Purpose The purpose of this prospective cohort study of breast cancer survivors was to identify factors before diagnosis, during treatment, and after treatment that are associated with return to work (RTW). Methods A total of 288 women with breast cancer (stage I–III) and whose age were 18–65 years-old answered questionnaires at 4–6, 12, 24, and 36 months after diagnosis. The surveys asked about performance of regular exercise and health-related quality of life issues. “RTW at 36 months” was assigned to patients who reported any of the following: working at least twice; no job at baseline but working more than once; job at baseline, stopped working, and then started working again; and working during all 3 years. Results We classified 107 of 288 of the women (37.1%) as having returned to work. Analysis of pre-diagnostic factors indicated that more education and practice of regular endurance exercise were positively associated with RTW. Analysis of factors during treatment indicated that appetite loss and fatigue were negatively associated with RTW. Analysis of factors at post-treatment indicated that better body image, better physical function, better existential well-being, and participation in regular endurance and resistance exercise were positively associated with RTW. Childbirth at 12–24 months was negatively associated with RTW. Conclusion Women who participate in exercise before, during, and after treatment for breast cancer are more likely to RTW. A woman’s need to care for children, perceived body image, and existential well-being may also affect her RTW.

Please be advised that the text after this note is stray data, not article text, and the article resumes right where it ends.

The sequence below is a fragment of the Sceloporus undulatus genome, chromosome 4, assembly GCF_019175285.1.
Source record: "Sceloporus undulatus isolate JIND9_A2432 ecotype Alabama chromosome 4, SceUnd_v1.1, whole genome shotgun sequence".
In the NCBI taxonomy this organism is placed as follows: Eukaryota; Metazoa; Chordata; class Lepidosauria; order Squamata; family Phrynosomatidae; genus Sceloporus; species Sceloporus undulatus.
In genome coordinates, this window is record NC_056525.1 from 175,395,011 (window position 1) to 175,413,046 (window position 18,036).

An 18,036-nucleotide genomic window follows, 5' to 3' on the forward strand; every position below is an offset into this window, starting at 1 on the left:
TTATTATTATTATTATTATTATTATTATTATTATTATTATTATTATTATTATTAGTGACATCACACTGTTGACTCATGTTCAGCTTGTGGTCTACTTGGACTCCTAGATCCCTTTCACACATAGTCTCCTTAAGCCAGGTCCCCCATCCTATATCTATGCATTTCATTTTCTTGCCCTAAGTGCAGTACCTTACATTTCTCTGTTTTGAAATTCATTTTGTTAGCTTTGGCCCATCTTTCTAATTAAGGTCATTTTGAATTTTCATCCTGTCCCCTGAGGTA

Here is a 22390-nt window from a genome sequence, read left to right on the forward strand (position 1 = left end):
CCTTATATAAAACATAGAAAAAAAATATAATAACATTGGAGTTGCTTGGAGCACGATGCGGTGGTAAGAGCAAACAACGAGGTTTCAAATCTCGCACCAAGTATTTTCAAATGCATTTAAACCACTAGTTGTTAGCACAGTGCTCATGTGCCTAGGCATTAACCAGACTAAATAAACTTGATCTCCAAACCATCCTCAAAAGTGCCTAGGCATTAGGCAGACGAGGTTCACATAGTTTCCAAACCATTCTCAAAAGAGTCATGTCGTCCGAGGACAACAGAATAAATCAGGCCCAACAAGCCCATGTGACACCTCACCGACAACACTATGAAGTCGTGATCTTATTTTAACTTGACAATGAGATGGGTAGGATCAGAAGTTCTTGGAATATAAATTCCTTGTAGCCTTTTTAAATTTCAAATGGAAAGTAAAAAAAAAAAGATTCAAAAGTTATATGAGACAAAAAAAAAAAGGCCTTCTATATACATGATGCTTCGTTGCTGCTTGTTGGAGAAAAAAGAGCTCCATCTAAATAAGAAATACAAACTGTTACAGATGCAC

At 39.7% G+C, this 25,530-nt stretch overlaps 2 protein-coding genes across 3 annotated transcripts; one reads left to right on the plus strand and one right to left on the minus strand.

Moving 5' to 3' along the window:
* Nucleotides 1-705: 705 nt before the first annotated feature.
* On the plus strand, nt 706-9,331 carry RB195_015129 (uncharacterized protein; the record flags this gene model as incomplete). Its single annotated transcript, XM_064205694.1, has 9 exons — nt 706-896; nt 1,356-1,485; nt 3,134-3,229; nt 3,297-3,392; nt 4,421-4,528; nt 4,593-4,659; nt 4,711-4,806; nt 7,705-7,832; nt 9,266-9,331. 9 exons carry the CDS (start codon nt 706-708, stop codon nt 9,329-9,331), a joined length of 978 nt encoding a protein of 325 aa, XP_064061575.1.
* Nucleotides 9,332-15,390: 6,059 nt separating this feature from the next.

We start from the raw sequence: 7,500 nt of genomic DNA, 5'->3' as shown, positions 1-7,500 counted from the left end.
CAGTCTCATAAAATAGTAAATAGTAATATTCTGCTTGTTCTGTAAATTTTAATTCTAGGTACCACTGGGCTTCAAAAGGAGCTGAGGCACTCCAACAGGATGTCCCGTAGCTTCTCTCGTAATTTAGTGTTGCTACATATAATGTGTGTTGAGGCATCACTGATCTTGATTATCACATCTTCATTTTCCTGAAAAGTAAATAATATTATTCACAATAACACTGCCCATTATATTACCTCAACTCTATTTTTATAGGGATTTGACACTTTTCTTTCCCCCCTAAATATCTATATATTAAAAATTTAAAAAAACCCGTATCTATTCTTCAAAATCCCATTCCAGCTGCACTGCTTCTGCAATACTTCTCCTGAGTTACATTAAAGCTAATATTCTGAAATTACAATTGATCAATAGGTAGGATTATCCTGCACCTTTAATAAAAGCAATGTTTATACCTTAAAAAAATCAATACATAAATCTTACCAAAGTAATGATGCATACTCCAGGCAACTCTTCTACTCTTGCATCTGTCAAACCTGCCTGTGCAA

Journal of Occupational Rehabilitation – Springer Journals
Published: Nov 17, 2016
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